Our displays and artefacts illustrate Malvern’s past, and offer numerous themes of wider interest. We are a small museum, run by volunteers, and whilst we have no specialist guides our staff are available to help during visits.
What to see at the museum
Permanent displays include:
- Geology of the Malvern Hills and the early settlements
- The Medieval Royal Forest and Great Malvern Priory
- Tudor and Stuart Malvern
- Victorian collections; embracing Malvern’s water cure, education, transport, home life, entertainment, important residents and visitors, local Government
- Later developments; the Santler and Morgan car companies, the Festival Theatre
- Malvern during both World Wars, Malvern Hills Conservators, Elgar and Shaw
- 20th century science, radar and technology
Many schools find their time here rewarding, and we will be happy to help plan your visit to enrich school work. We recommend a visit of approximately ¾ to 1 hour. Parties should be divided into smaller groups of about 8 to 10 pupils with one adult. Ideally you should see the museum prior to your pupils’ visit. General ‘Quiz Sheets’ are available, and your preliminary visit should enable you to draw up sheets tailored to your particular interests.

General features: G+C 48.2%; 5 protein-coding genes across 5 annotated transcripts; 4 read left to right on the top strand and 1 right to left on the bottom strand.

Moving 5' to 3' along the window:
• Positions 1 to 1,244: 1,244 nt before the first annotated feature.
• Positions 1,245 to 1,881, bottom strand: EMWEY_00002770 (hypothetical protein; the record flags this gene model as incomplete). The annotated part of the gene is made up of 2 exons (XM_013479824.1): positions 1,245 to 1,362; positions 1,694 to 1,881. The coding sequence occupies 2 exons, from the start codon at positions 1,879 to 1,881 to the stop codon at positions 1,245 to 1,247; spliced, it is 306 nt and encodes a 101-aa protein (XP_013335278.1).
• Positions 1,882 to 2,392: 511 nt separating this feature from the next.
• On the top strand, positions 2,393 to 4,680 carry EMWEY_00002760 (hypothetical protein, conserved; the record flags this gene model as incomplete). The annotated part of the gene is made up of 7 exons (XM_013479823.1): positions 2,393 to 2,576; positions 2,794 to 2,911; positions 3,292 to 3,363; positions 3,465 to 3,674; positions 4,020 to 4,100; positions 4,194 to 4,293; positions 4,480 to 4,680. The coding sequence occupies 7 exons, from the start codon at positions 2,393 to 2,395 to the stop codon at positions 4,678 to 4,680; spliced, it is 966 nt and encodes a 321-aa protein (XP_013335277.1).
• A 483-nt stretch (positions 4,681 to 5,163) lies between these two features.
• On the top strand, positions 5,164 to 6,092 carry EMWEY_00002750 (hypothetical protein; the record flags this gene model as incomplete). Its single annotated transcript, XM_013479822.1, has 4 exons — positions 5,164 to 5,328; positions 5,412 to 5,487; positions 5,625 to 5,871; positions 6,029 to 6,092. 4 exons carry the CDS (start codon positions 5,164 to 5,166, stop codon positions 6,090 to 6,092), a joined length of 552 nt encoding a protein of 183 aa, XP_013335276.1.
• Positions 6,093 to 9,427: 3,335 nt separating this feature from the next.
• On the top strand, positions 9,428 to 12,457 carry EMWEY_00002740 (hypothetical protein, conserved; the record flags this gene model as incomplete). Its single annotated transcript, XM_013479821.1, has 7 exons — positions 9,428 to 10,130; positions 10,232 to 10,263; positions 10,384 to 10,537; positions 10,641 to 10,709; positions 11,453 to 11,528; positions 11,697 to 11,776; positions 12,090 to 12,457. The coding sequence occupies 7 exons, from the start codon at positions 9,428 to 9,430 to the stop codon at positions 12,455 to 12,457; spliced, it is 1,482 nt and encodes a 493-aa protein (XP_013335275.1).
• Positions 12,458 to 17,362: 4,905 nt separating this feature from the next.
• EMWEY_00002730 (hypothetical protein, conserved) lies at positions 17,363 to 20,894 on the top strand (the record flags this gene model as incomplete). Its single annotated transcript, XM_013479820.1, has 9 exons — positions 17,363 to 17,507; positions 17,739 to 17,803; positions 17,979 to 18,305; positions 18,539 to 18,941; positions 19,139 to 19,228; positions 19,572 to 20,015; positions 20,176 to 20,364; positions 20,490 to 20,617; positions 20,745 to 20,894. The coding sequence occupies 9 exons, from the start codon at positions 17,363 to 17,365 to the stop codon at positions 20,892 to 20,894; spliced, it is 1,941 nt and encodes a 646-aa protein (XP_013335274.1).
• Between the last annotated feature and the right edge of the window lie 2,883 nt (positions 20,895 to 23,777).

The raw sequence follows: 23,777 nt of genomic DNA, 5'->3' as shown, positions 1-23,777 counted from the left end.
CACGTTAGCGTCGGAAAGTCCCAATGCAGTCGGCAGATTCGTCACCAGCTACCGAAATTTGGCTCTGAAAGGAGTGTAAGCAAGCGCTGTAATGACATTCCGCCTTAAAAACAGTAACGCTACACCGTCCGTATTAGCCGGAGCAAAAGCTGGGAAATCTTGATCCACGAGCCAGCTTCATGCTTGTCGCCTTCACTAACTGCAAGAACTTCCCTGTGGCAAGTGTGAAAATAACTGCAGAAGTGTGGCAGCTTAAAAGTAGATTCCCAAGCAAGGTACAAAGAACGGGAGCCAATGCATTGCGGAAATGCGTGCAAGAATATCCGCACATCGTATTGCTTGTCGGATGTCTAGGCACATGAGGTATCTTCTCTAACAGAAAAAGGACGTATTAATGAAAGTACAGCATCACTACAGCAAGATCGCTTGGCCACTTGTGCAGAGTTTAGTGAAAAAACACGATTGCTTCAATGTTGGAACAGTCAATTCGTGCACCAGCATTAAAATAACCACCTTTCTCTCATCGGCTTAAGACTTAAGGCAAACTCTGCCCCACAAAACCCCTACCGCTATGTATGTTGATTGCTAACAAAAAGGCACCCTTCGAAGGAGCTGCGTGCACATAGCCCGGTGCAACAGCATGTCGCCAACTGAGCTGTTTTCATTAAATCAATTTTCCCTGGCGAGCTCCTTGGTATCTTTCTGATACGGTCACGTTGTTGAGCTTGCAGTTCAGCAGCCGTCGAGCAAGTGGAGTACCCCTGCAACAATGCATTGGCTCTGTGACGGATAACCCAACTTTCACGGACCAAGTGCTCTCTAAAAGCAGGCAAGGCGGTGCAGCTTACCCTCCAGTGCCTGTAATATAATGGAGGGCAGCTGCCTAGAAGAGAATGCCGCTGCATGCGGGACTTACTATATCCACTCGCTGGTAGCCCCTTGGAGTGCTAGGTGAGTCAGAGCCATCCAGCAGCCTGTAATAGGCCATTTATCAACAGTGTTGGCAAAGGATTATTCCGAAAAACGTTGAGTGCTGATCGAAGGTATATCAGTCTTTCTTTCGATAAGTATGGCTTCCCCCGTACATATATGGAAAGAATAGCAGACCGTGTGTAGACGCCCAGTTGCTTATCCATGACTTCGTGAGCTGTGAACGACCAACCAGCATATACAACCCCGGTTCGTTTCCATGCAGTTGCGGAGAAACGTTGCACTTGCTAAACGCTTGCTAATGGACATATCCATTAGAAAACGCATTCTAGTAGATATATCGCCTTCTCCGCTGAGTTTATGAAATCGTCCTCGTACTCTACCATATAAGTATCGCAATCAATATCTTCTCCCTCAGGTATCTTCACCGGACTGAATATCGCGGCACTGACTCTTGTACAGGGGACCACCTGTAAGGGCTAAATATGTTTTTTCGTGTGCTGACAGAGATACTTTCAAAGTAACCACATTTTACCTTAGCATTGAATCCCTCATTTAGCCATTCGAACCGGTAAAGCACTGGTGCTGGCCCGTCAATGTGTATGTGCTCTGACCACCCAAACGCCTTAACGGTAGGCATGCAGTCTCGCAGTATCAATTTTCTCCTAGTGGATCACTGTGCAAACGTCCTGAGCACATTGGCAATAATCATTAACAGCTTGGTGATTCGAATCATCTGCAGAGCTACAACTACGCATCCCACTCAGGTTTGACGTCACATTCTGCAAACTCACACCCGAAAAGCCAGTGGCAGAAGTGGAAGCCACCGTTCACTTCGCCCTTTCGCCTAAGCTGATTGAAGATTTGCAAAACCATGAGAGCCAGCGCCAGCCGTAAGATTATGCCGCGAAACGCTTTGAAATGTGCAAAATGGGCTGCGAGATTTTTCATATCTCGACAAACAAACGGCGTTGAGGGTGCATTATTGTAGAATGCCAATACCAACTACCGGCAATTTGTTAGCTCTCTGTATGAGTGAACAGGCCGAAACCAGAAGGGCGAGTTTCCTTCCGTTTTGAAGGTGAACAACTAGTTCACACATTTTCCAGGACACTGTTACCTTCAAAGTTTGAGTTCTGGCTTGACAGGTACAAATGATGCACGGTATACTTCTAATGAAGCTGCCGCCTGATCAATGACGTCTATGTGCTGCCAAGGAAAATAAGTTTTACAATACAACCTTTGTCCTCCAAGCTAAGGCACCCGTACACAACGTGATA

A small gift shop offers affordable souvenirs, and there is a toilet for emergency use only. We regret that the upper rooms are not accessible by wheelchair users, but a ‘Virtual Tour’ can be viewed downstairs. There is little space to store bags, and alas no space for lunch or discussion. Coach parking is 10 minutes away, by the Splash Leisure Complex. The walk to the Museum goes through the Victorian Priory Park, by the former monks’ fish pool, past the Winter Gardens and through the grounds of the Priory. Alternatively your party could be dropped off in Grange Road to approach the museum from its southern side.
Other sites of interest in the locality
Great Malvern Priory Church
Open during daylight hours with helpful staff and trained guides on request, it is a beautiful monastic church with many original features, including fine misericords, wall and floor tiles and renowned stained glass windows.
Water Cure establishments
Gully’s Tudor and Holyrood treatment centres are some five minutes away on the Wells Road; Wilson’s original Hydropathic Establishment, now Park View, is just 2 minutes away. St. Ann’s Well is only 20 minutes walk up the hill on well laid paths. Spring water is available for drinking on Belle Vue Terrace and St. Ann’s Well.
Activities for Pupils
For suggestions, questions and activities for pupils before, during and following a school visit to Malvern Museum, please click here.